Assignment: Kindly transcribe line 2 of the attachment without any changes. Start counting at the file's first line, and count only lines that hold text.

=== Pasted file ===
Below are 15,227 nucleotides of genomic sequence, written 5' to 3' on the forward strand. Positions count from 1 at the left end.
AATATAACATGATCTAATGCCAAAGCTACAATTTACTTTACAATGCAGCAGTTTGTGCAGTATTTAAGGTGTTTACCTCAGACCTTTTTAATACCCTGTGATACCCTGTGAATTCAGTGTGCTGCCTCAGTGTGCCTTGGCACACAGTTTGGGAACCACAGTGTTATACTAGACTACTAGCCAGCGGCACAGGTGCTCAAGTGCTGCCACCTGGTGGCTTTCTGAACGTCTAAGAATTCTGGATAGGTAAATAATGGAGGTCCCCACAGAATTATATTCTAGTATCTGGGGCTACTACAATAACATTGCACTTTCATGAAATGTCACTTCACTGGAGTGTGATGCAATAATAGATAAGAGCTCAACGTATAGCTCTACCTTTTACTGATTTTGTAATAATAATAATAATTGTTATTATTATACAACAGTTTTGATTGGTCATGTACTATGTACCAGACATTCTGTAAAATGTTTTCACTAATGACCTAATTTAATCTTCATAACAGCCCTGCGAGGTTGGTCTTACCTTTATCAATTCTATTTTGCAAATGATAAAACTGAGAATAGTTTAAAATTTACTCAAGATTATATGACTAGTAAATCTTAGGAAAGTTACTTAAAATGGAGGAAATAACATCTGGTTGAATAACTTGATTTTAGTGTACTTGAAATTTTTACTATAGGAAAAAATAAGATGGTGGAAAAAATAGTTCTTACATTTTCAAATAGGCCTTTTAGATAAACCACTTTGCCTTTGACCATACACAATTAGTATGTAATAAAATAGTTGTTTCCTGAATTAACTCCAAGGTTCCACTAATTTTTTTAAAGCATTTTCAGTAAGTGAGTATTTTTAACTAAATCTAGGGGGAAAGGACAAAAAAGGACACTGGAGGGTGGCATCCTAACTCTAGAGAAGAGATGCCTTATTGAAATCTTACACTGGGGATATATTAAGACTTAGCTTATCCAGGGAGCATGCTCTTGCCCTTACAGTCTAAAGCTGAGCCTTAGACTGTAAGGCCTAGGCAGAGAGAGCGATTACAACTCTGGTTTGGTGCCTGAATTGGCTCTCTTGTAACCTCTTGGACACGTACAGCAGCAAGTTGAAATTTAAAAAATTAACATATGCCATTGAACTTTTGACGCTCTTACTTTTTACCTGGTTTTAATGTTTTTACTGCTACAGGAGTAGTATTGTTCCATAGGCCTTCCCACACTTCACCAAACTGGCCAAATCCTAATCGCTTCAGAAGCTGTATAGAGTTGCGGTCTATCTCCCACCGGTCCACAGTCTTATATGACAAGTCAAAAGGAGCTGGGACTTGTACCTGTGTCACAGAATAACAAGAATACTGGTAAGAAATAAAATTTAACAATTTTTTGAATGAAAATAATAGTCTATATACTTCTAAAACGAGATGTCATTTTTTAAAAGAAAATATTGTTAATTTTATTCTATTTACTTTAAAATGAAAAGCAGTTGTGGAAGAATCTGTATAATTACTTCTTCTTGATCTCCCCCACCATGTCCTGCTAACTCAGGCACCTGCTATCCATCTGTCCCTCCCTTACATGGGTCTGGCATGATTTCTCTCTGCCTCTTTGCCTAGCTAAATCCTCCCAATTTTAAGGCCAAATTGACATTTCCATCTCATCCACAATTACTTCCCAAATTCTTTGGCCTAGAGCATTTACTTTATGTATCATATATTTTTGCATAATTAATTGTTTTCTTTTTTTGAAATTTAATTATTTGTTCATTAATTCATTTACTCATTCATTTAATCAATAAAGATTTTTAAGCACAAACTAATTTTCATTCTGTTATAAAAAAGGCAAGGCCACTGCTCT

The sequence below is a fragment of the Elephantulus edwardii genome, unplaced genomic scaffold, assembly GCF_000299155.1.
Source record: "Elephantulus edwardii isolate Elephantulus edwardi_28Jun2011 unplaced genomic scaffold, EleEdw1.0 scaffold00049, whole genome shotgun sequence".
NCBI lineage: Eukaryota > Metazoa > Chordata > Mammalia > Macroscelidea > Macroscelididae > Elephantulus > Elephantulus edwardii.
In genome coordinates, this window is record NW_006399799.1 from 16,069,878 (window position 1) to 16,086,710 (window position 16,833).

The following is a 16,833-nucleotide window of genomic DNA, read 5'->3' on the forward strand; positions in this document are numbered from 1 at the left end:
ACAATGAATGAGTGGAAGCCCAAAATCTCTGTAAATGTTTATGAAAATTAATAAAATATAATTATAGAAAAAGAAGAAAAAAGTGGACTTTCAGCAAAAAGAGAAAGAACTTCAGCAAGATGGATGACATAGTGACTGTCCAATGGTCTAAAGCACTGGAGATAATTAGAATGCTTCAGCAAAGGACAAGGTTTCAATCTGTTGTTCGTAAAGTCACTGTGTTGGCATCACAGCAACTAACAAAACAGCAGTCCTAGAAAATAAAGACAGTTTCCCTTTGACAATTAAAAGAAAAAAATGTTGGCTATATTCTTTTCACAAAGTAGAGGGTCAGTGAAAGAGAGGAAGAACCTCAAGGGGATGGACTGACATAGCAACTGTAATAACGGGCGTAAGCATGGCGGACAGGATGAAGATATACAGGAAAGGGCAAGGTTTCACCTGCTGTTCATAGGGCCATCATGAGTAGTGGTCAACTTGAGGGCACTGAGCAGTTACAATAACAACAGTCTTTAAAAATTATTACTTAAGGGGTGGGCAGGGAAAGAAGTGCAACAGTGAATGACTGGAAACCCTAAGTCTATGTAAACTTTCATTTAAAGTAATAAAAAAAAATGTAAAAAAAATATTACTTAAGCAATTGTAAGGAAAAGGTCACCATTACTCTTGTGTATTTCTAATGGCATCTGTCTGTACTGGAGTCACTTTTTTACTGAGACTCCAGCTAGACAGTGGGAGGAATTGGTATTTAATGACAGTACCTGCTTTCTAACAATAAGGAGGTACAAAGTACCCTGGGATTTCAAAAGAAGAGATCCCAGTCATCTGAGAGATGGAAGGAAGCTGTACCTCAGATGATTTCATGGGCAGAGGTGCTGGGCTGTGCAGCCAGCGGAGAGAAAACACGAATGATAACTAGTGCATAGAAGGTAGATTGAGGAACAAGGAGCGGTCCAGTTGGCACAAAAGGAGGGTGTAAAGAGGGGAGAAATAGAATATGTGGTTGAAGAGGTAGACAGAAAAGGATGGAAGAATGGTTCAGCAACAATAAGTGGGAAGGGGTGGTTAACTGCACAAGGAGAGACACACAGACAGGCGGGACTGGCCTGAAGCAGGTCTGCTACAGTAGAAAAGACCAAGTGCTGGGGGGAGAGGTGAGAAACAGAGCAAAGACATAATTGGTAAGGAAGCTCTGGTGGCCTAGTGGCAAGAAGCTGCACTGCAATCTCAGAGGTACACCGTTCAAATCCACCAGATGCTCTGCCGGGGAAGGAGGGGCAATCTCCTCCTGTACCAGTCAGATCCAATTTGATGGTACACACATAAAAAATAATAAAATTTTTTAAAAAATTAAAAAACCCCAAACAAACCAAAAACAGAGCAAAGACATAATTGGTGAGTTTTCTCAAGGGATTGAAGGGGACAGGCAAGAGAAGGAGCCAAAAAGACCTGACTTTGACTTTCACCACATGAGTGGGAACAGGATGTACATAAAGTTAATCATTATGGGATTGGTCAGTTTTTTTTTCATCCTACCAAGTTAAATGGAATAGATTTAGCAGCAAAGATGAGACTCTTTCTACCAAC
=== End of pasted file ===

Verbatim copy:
AATATAACATGATCTAATGCCAAAGCTACAATTTACTTTACAATGCAGCAGTTTGTGCAGTATTTAAGGTGTTTACCTCAGACCTTTTTAATACCCTGTGATACCCTGTGAATTCAGTGTGCTGCCTCAGTGTGCCTTGGCACACAGTTTGGGAACCACAGTGTTATACTAGACTACTAGCCAGCGGCACAGGTGCTCAAGTGCTGCCACCTGGTGGCTTTCTGAACGTCTAAGAATTCTGGATAGGTAAATAATGGAGGTCCCCACAGAATTATATTCTAGTATCTGGGGCTACTACAATAACATTGCACTTTCATGAAATGTCACTTCACTGGAGTGTGATGCAATAATAGATAAGAGCTCAACGTATAGCTCTACCTTTTACTGATTTTGTAATAATAATAATAATTGTTATTATTATACAACAGTTTTGATTGGTCATGTACTATGTACCAGACATTCTGTAAAATGTTTTCACTAATGACCTAATTTAATCTTCATAACAGCCCTGCGAGGTTGGTCTTACCTTTATCAATTCTATTTTGCAAATGATAAAACTGAGAATAGTTTAAAATTTACTCAAGATTATATGACTAGTAAATCTTAGGAAAGTTACTTAAAATGGAGGAAATAACATCTGGTTGAATAACTTGATTTTAGTGTACTTGAAATTTTTACTATAGGAAAAAATAAGATGGTGGAAAAAATAGTTCTTACATTTTCAAATAGGCCTTTTAGATAAACCACTTTGCCTTTGACCATACACAATTAGTATGTAATAAAATAGTTGTTTCCTGAATTAACTCCAAGGTTCCACTAATTTTTTTAAAGCATTTTCAGTAAGTGAGTATTTTTAACTAAATCTAGGGGGAAAGGACAAAAAAGGACACTGGAGGGTGGCATCCTAACTCTAGAGAAGAGATGCCTTATTGAAATCTTACACTGGGGATATATTAAGACTTAGCTTATCCAGGGAGCATGCTCTTGCCCTTACAGTCTAAAGCTGAGCCTTAGACTGTAAGGCCTAGGCAGAGAGAGCGATTACAACTCTGGTTTGGTGCCTGAATTGGCTCTCTTGTAACCTCTTGGACACGTACAGCAGCAAGTTGAAATTTAAAAAATTAACATATGCCATTGAACTTTTGACGCTCTTACTTTTTACCTGGTTTTAATGTTTTTACTGCTACAGGAGTAGTATTGTTCCATAGGCCTTCCCACACTTCACCAAACTGGCCAAATCCTAATCGCTTCAGAAGCTGTATAGAGTTGCGGTCTATCTCCCACCGGTCCACAGTCTTATATGACAAGTCAAAAGGAGCTGGGACTTGTACCTGTGTCACAGAATAACAAGAATACTGGTAAGAAATAAAATTTAACAATTTTTTGAATGAAAATAATAGTCTATATACTTCTAAAACGAGATGTCATTTTTTAAAAGAAAATATTGTTAATTTTATTCTATTTACTTTAAAATGAAAAGCAGTTGTGGAAGAATCTGTATAATTACTTCTTCTTGATCTCCCCCACCATGTCCTGCTAACTCAGGCACCTGCTATCCATCTGTCCCTCCCTTACATGGGTCTGGCATGATTTCTCTCTGCCTCTTTGCCTAGCTAAATCCTCCCAATTTTAAGGCCAAATTGACATTTCCATCTCATCCACAATTACTTCCCAAATTCTTTGGCCTAGAGCATTTACTTTATGTATCATATATTTTTGCATAATTAATTGTTTTCTTTTTTTGAAATTTAATTATTTGTTCATTAATTCATTTACTCATTCATTTAATCAATAAAGATTTTTAAGCACAAACTAATTTTCATTCTGTTATAAAAAAGGCAAGGCCACTGCTCT